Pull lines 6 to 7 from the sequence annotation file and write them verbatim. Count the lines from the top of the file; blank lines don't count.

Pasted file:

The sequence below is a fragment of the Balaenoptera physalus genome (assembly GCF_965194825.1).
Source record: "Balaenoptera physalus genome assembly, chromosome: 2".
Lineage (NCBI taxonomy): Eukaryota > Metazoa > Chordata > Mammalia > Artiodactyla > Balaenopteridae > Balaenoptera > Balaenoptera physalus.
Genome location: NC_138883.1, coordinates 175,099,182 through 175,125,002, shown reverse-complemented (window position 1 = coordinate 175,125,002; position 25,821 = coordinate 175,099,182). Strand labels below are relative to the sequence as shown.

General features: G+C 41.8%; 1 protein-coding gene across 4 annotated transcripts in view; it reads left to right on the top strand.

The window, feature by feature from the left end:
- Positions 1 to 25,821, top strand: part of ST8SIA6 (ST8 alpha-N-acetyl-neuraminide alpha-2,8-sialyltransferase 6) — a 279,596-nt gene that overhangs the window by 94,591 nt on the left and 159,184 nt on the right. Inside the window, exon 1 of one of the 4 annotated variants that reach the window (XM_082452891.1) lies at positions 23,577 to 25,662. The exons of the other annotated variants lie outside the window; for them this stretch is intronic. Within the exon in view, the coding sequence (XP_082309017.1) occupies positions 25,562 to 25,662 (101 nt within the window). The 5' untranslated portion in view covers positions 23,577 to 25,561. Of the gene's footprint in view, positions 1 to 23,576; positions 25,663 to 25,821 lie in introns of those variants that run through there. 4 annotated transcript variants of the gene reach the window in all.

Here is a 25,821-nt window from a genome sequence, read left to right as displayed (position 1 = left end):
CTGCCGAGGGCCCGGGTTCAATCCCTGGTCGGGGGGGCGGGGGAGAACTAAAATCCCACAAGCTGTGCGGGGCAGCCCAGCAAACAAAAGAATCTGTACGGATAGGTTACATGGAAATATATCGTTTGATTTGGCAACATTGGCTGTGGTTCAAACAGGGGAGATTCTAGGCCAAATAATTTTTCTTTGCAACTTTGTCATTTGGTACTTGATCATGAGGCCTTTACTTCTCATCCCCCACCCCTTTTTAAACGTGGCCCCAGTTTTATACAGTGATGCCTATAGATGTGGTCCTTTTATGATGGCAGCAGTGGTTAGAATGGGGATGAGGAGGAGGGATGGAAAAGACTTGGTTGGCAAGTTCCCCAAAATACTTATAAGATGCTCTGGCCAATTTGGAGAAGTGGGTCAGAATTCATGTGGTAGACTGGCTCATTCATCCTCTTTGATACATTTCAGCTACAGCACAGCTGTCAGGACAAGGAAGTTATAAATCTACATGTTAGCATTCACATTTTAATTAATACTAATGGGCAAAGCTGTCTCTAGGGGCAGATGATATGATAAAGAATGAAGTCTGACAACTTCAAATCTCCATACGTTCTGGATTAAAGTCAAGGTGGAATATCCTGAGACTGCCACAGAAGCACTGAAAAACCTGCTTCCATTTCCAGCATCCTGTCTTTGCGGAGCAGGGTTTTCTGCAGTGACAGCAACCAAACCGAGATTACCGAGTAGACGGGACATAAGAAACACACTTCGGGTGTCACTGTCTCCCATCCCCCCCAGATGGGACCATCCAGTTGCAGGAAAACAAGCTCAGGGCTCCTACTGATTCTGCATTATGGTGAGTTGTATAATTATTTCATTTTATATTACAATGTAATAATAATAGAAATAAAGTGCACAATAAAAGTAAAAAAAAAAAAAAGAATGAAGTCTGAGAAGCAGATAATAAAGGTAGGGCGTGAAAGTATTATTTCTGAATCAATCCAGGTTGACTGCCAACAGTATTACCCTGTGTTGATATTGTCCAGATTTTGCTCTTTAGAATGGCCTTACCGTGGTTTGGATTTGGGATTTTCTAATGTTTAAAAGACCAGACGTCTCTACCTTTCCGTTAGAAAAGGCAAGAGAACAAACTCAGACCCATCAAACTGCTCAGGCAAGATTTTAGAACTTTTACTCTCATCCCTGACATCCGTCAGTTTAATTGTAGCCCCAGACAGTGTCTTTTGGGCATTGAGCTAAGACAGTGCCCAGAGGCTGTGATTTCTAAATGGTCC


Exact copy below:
The window, feature by feature from the left end:
- Positions 1 to 25,821, top strand: part of ST8SIA6 (ST8 alpha-N-acetyl-neuraminide alpha-2,8-sialyltransferase 6) — a 279,596-nt gene that overhangs the window by 94,591 nt on the left and 159,184 nt on the right. Inside the window, exon 1 of one of the 4 annotated variants that reach the window (XM_082452891.1) lies at positions 23,577 to 25,662. The exons of the other annotated variants lie outside the window; for them this stretch is intronic. Within the exon in view, the coding sequence (XP_082309017.1) occupies positions 25,562 to 25,662 (101 nt within the window). The 5' untranslated portion in view covers positions 23,577 to 25,561. Of the gene's footprint in view, positions 1 to 23,576; positions 25,663 to 25,821 lie in introns of those variants that run through there. 4 annotated transcript variants of the gene reach the window in all.